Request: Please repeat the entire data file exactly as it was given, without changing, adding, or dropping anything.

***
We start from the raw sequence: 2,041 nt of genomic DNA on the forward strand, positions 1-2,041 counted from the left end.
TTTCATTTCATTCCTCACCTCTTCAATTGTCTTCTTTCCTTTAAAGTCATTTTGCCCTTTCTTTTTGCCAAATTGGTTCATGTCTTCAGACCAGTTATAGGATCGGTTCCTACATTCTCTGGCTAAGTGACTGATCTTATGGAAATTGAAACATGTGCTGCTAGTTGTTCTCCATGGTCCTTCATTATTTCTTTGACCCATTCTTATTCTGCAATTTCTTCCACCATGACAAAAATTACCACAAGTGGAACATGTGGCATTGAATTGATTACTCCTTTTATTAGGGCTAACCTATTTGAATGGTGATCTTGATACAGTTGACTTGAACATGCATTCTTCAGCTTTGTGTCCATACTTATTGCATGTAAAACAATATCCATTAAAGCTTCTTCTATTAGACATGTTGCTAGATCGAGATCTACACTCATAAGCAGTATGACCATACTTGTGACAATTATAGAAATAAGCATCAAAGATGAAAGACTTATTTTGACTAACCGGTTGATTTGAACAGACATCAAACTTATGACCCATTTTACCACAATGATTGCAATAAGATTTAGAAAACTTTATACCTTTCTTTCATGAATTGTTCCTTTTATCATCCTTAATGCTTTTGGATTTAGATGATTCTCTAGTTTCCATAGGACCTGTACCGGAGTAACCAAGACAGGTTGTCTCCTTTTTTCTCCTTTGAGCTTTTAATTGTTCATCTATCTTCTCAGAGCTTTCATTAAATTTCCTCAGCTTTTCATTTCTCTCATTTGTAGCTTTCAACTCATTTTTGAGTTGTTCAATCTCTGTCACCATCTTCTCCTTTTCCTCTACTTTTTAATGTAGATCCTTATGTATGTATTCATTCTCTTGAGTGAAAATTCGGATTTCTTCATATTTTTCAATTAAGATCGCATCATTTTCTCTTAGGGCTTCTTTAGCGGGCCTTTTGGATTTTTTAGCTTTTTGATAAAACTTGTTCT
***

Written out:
We start from the raw sequence: 2,041 nt of genomic DNA on the forward strand, positions 1-2,041 counted from the left end.
TTTCATTTCATTCCTCACCTCTTCAATTGTCTTCTTTCCTTTAAAGTCATTTTGCCCTTTCTTTTTGCCAAATTGGTTCATGTCTTCAGACCAGTTATAGGATCGGTTCCTACATTCTCTGGCTAAGTGACTGATCTTATGGAAATTGAAACATGTGCTGCTAGTTGTTCTCCATGGTCCTTCATTATTTCTTTGACCCATTCTTATTCTGCAATTTCTTCCACCATGACAAAAATTACCACAAGTGGAACATGTGGCATTGAATTGATTACTCCTTTTATTAGGGCTAACCTATTTGAATGGTGATCTTGATACAGTTGACTTGAACATGCATTCTTCAGCTTTGTGTCCATACTTATTGCATGTAAAACAATATCCATTAAAGCTTCTTCTATTAGACATGTTGCTAGATCGAGATCTACACTCATAAGCAGTATGACCATACTTGTGACAATTATAGAAATAAGCATCAAAGATGAAAGACTTATTTTGACTAACCGGTTGATTTGAACAGACATCAAACTTATGACCCATTTTACCACAATGATTGCAATAAGATTTAGAAAACTTTATACCTTTCTTTCATGAATTGTTCCTTTTATCATCCTTAATGCTTTTGGATTTAGATGATTCTCTAGTTTCCATAGGACCTGTACCGGAGTAACCAAGACAGGTTGTCTCCTTTTTTCTCCTTTGAGCTTTTAATTGTTCATCTATCTTCTCAGAGCTTTCATTAAATTTCCTCAGCTTTTCATTTCTCTCATTTGTAGCTTTCAACTCATTTTTGAGTTGTTCAATCTCTGTCACCATCTTCTCCTTTTCCTCTACTTTTTAATGTAGATCCTTATGTATGTATTCATTCTCTTGAGTGAAAATTCGGATTTCTTCATATTTTTCAATTAAGATCGCATCATTTTCTCTTAGGGCTTCTTTAGCGGGCCTTTTGGATTTTTTAGCTTTTTGATAAAACTTGTTCT